Every time I start these newsletters I try and take a moment to ground myself in what I’m truly grateful for. I don’t do this for effect or to have a “catchy way” of starting these off with you. I do it because it helps me get closer to my intention of why I’m even writing these newsletters – how grateful I am for the chance to serve and the honor of doing so.
I just finished reading the New York Times. It was full of news about suicide bombers, refugees struggling to survive, political scandals and on and on.
Sometimes I take for granted just how lucky I am and so on this beautiful Sunday morning I’m incredibly grateful and extremely humbled with how blessed my life truly is compared to most everyone else in the world.
What are you grateful for right now?
This has been very nostalgic week for me. It was a year ago this last week that I launched what was called, “the most unique, ambitious, and unconventional campaign in the history of Kickstarter.”
My goal was to raise $1.5 million dollars in thirty days for my film, Talk Is Cheap. Raising a lot of money for a project on Kickstarter is not so crazy or unique. What made my campaign sooooo unconventional was how I was going about it.
Talk Is Cheap is about the power of one person to make a difference in this world and what can happen when a bunch of “one persons” come together because then they can literally change the world.
Now most Kickstarter campaigns are all about getting as many people to donate as much as possible and the more they give the more they get.
I chose to do the exact opposite. Instead of going after a few people to give a lot, I created a Kickstarter campaign that mirrored the message of the film – the power of one person to make a difference. And so the only amount you could donate was $1 dollar.
This meant I needed to find 1.5 million people in thirty days to donate $1 dollar each.
Most everyone told me I was crazy. I remember thinking, “Yup, crazy like a fox.” You see, I was positive this was going to work. Not because I’m some genius but because when the idea to do it this way first came to me it hit me so hard, so deeply, so clearly that I “knew” this was going to be a success. I was positive of it.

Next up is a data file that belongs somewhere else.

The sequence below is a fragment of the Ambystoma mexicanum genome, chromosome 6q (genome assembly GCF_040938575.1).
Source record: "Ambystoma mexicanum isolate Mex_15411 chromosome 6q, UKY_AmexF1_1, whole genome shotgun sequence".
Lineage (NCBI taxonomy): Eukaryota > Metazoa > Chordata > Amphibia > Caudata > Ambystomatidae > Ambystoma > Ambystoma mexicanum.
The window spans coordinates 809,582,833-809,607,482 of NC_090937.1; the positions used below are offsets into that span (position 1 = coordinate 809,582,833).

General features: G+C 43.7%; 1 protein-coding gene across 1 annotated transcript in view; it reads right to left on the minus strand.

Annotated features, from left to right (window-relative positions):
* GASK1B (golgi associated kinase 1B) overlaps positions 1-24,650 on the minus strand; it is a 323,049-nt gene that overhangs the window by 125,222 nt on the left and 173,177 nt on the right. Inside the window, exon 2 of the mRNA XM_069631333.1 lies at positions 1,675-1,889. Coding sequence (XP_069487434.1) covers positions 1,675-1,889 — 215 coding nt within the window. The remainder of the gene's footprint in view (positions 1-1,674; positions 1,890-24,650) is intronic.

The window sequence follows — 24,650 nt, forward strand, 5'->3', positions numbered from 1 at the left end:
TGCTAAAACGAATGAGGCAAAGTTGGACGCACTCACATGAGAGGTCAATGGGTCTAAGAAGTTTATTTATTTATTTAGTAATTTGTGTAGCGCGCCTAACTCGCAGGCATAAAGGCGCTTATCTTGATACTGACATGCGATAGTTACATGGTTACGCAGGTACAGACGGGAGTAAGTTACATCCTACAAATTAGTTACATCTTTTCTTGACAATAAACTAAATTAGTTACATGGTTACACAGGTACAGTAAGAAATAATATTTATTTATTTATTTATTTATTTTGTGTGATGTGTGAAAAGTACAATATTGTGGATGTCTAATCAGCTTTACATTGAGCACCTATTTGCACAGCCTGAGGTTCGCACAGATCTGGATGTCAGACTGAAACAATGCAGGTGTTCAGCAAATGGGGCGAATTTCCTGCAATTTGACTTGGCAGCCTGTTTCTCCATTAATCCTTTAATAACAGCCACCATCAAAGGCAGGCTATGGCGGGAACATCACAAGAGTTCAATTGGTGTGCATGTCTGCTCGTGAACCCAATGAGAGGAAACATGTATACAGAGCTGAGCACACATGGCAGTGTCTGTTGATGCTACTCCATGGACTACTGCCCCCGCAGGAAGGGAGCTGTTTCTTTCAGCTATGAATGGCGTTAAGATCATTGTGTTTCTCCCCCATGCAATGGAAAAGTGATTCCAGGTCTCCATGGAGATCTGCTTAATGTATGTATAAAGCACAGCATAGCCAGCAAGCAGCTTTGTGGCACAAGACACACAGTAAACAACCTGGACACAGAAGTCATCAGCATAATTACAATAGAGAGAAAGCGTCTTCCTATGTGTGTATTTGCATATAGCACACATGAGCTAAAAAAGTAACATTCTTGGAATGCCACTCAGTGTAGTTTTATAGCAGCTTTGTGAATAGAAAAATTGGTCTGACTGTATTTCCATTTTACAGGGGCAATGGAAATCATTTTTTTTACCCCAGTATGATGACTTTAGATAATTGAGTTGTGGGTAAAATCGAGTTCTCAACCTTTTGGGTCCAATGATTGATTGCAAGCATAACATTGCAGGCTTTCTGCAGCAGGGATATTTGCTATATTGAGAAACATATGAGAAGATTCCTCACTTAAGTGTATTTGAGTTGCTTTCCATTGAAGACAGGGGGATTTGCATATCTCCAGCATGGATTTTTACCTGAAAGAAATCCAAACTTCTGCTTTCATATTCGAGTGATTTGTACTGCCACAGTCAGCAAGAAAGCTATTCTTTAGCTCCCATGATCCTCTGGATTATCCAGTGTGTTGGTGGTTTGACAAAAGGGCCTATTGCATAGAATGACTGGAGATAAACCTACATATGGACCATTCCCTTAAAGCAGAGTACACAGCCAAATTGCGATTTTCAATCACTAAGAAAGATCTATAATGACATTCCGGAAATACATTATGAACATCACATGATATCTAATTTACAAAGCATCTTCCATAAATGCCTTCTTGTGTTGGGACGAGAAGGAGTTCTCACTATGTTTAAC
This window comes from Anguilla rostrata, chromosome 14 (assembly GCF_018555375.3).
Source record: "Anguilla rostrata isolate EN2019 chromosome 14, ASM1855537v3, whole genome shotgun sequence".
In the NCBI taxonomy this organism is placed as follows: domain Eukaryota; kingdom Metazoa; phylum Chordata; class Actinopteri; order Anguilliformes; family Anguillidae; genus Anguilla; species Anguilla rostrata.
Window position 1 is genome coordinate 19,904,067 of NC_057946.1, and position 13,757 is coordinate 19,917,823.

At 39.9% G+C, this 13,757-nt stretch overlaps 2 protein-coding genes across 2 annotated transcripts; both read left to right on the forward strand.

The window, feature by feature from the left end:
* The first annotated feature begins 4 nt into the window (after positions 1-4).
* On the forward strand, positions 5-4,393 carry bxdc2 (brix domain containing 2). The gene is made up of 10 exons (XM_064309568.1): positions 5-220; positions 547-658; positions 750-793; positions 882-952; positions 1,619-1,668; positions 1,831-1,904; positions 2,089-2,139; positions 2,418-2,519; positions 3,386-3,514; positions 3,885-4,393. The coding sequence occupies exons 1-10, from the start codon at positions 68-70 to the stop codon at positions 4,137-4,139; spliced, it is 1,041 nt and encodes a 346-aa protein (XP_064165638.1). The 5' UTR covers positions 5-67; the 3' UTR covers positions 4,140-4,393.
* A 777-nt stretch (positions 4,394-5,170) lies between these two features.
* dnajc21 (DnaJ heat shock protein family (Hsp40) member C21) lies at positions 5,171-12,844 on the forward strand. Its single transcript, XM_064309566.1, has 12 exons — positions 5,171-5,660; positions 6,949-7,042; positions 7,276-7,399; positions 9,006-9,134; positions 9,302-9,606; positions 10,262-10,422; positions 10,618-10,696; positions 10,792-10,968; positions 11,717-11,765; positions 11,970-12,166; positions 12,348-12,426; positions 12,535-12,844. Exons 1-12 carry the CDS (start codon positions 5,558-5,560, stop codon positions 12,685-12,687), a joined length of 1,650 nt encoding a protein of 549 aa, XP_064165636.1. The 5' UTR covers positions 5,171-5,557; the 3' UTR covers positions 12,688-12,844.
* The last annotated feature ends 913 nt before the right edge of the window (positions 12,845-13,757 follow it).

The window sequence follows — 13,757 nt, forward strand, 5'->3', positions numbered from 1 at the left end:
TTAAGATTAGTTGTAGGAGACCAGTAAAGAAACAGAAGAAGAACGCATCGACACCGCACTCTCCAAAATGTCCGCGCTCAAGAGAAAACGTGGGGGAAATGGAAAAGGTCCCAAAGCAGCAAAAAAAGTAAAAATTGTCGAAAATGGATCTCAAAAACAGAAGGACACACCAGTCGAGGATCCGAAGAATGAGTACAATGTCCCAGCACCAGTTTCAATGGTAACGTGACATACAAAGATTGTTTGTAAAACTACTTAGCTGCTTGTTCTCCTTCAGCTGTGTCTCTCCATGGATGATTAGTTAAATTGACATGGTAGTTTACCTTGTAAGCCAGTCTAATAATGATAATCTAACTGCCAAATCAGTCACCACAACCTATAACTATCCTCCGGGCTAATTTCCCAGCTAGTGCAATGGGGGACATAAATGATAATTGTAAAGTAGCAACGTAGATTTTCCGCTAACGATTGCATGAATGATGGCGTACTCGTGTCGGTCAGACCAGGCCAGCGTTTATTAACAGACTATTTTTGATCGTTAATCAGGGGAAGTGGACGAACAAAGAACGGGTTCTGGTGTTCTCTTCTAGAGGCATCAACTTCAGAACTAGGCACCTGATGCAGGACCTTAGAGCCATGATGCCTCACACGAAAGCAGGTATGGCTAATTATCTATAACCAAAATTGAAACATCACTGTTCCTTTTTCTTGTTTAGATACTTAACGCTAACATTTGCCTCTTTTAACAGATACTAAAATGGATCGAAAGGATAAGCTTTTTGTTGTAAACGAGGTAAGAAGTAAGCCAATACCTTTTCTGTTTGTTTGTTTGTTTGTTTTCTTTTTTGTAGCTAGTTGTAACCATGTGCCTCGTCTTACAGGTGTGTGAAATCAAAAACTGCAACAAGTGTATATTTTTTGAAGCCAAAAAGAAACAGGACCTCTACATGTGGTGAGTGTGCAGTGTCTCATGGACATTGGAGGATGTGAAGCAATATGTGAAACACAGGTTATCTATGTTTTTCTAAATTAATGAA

For the next six months I worked 70-80 hours per week to get the campaign ready to launch. I had an incredible staff along with scores of volunteers to help and I hired one of the top PR firms in Hollywood to get it out to the world.
We launched on October 15th, 2014.
We were the lead story for major newspapers around the world and were the featured story for Entertainment Tonight, Access Hollywood, and Good Morning America along with several others.
By the end of the day we were the top campaign trending on Kickstarter as well as the “Staff’s Top Picks.”
Thirty days later we raised a total of $26,089 dollars.
An epic, colossal failure.
I can’t begin to describe to you how bummed and stunned I was – not because I didn’t raise the money but because of how positive I was that it was going to happen.
And yet, in spite of all this, today’s newsletter is not about my Kickstarter campaign.
Today’s newsletter is about being an actor because if you’re an actor you have big dreams. And if you have big dreams, if you swing for the fences, if you pour your heart and soul into something and it doesn’t happen, how do you deal with that “failure?”
Today’s newsletter is about about the importance of being resilient if you’re an actor because you’re going to be dealing with a lot of “No’s.”
The great director Harold Clurman was once asked, “How do you produce a hit on Broadway?” His answer was pure gold, “The exact same way I produce a flop. You see, I pour everything into both. I work so thoughtfully, painstakingly, sincerely, and knowledgeably as I labor on any production. Yet for all that my efforts to bring about the hoped for results, it may be in vain. The magic doesn’t happen. I fail. It’s what I do next that’s critical. I learn everything I can from the experience, I forgive myself, and then I go again.”
For many people when life says “No” to them – whether it’s their dream, a job, a relationship – they not only take a step back, they stop moving forward.
They’re so crushed, so disappointed and defeated and disheartened that they quit.
Have you had to deal with a big “no” from life lately and more importantly how did you deal with it?
These are the traits of dreamers who able to hang in there long enough to create their dreams.
How’s your dream doing?
I would love to hear your feedback on our Artistic Family Facebook page so if you haven’t yet joined GO HERE.
And until next Sunday, I’m sending you my very best wishes that your wildest dreams are coming true and closer than ever because of your resiliency.
My very best, Jim
(If you’d like to check out the greatest failure (and gift) of my entire career GO HERE)